The Irish Times view on Gay Byrne: The reluctant revolutionary
The nation’s arch provocateur and favourite son, shocking transgressor and father confessor
Gay Byrne embodied – as himself a perfect example of social mobility – the aspirations of an urbanising, liberalising and gradually more prosperous society.
To whom it concerns, which is everyone who lived through Ireland’s troubles and transformations from the 1960s to 1990s, a part of us has passed away.
Gay Byrne was a unique figure, not just in Irish broadcasting, but in Irish life and it is hard to think of any parallel elsewhere to his influence over such a long period.
He was the linchpin of the national broadcaster for three decades. He was the nation’s arch provocateur and favourite son, shocking transgressor and father confessor.
He combined and contained contradictions – all the contradictions of a society in transition, poised as Ireland was between a profound conservatism and an impatience for change, a closed culture opening itself up to a world of uncertainties. In no other time could a supposed light entertainer like Gay Byrne have stood at once for a challenging modernity and a comforting continuity.
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He provided just the right amount of disturbance and discomfort to make sure the national conversation would start when the show was over
This is not to say that he was a mere product of his time and place. He was a world-class broadcaster who could have made a fine career anywhere in the English-speaking world. Particularly in the early years, he had an American-style sheen of clean-cut smoothness that represented, on this side of the Atlantic, all that was new about the new medium of television.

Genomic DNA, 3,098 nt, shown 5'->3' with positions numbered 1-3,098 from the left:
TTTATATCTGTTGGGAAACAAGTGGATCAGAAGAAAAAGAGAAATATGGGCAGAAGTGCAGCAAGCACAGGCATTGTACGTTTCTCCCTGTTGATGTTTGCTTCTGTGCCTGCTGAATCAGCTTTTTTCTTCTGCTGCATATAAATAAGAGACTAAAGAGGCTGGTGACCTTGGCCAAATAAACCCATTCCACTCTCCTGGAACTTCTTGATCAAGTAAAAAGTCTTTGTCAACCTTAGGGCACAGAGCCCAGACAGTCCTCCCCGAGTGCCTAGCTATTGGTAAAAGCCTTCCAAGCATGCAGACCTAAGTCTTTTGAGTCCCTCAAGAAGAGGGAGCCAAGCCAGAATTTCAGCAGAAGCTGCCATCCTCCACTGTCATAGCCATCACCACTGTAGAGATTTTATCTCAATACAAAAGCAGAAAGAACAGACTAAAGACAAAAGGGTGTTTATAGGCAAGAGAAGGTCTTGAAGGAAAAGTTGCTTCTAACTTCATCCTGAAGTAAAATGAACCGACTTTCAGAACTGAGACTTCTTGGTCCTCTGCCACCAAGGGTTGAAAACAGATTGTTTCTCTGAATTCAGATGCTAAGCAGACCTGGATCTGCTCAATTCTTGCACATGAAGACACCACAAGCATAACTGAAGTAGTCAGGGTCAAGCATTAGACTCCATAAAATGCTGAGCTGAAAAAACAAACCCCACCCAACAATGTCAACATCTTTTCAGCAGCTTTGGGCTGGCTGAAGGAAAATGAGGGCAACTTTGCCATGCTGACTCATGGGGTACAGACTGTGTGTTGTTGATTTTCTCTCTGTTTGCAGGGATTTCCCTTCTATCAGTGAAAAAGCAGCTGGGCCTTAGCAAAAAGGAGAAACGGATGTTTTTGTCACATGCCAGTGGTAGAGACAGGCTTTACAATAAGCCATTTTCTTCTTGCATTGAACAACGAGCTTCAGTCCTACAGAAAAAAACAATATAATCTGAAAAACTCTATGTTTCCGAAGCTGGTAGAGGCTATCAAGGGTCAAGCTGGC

He was a performer – his training as an actor was always present in the public self he sustained for so long, a persona that very seldom betrayed any inner emotion. And this performance was supremely professional: he exercised a fierce control over his shows and prepared himself with thoroughness and relentless discipline.
But what made him so extraordinary was the injection of this persona into a culture that needed it. He embodied – as himself a perfect example of social mobility – the aspirations of an urbanising, liberalising and gradually more prosperous society.
But he was also perfect in being a reluctant revolutionary. His personal instincts never strayed very far from those of Fianna Fáil and the Catholic church, even while his journalistic and show-business instincts led him into all the dangerous terrain of sexual, religious and political controversy.
He had an amazingly protean quality, able on his freewheeling, genre-busting Late Late Show, to turn, without putting a hair on his perfectly-coiffed head out of place, from light entertainer to deadly interrogator and back again. He could be at once extremely intimate (hence he was a supreme master of radio) and entirely unknowable.
Above all, he treated his viewers and listeners with respect. He gave them comfort and distraction when they needed it, but he also provided just the right amount of disturbance and discomfort to make sure the national conversation would start when the show was over.
His greatness lay, not in the way he talked to us, but in the way he got us talking among ourselves.